US 20080292165 A1 Abstract A method for processing image data includes representing the image data as a model having a spatial dimension, a time dimension, and an energy dimension; providing an objective function that is a function of energy factors, time factors, and image coefficients included in the model; and determining values of the energy factors, the time factors, and the image coefficients that minimize a difference between the optimal value of an objective function and a value of the objective function, the values of the energy factors, the time factors, and the image coefficients defining a solution.
Claims(20) 1. A method for processing image data, the method comprising:
representing the image data as a model having a spatial dimension, a time dimension, and an energy dimension, the model including energy factors, time factors, and image coefficients defining spatial distributions of the energy and time factors; providing an objective function that is a function of the energy factors, the time factors, and the image coefficients; selecting an optimal value for the objective function; and determining values of the energy factors, the time factors, and the image coefficients that minimize a difference between the optimal value and a value of the objective function, the values of the energy factors, the time factors, and the image coefficients defining a solution. 2. The method of 3. The method of administering first and second tracers to a subject, the first and second tracers used for monitoring different physiological processes; and generating the image data based on detection of radiation emitted by the first and second tracers. 4. The method of constraining the solution according to a priori knowledge associated with some of the energy and time factors. 5. The method of centered at a characteristic emission energy of a desired tracer, and having a full-width at half-maximum equal to the product of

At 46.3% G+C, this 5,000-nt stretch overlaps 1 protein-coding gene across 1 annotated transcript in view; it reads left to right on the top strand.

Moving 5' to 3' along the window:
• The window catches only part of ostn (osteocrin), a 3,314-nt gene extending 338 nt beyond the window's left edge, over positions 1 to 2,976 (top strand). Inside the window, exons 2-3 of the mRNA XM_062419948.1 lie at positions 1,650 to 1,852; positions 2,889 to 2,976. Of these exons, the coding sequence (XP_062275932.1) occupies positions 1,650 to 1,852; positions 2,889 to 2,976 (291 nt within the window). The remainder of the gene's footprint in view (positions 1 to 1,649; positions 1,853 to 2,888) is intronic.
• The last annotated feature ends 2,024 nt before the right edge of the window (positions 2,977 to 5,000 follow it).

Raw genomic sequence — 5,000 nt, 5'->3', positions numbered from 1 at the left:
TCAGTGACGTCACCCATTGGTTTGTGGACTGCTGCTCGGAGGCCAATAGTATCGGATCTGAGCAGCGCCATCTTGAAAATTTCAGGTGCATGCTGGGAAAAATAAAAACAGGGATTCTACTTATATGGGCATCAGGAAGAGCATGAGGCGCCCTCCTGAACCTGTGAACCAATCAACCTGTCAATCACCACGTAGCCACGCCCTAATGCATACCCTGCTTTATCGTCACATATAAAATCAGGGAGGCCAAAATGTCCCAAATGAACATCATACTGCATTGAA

energy resolution of a camera at the characteristic emission energy, and the characteristic emission energy.
6. The method of calculating a gradient of the objective function; and minimizing the gradient iteratively until an absolute value of the gradient is less than a predetermined value. 7. The method of 8. The method of 9. The method of selecting at least one of the time factors to be a primary time factor; selecting at least one of the time factors to be a scatter time factor; selecting at least one of the energy factors to be a primary energy factor; and selecting at least one of the energy factors to be a scatter energy factor. 10. A computer readable medium having stored thereon, software for processing image data, the software comprising instructions for causing a computer to:
represent the image data as a model having a spatial dimension, a time dimension, and an energy dimension, the model including energy factors, time factors, and image coefficients defining spatial distributions of the energy and time factors; provide an objective function that is a function of the energy factors, the time factors, and the image coefficients; select an optimal value for the objective function; and determine values of the energy factors, the time factors, and the image coefficients that minimize a difference between the optimal value and a value of the objective function, the values of the energy factors, the time factors, and the image coefficients defining a solution. 11. The computer readable medium of 12. The computer readable medium of 13. The computer readable medium of 14. The computer readable medium of centered at a characteristic emission energy of a desired tracer, and having a full-width at half-maximum equal to the product of
energy resolution of a camera at the characteristic emission energy, and the characteristic emission energy.
15. The computer readable medium of calculate a gradient of the objective function; and minimize the gradient iteratively until an absolute value of the gradient is less than a predetermined value. 16. The computer readable medium of 17. The computer readable medium of 18. The computer readable medium of select at least one of the time factors to be a primary time factor; select at least one of the time factors to be a scatter time factor; select at least one of the energy factors to be a primary energy factor; and select at least one of the energy factors to be a scatter energy factor. 19. A medical imaging system comprising: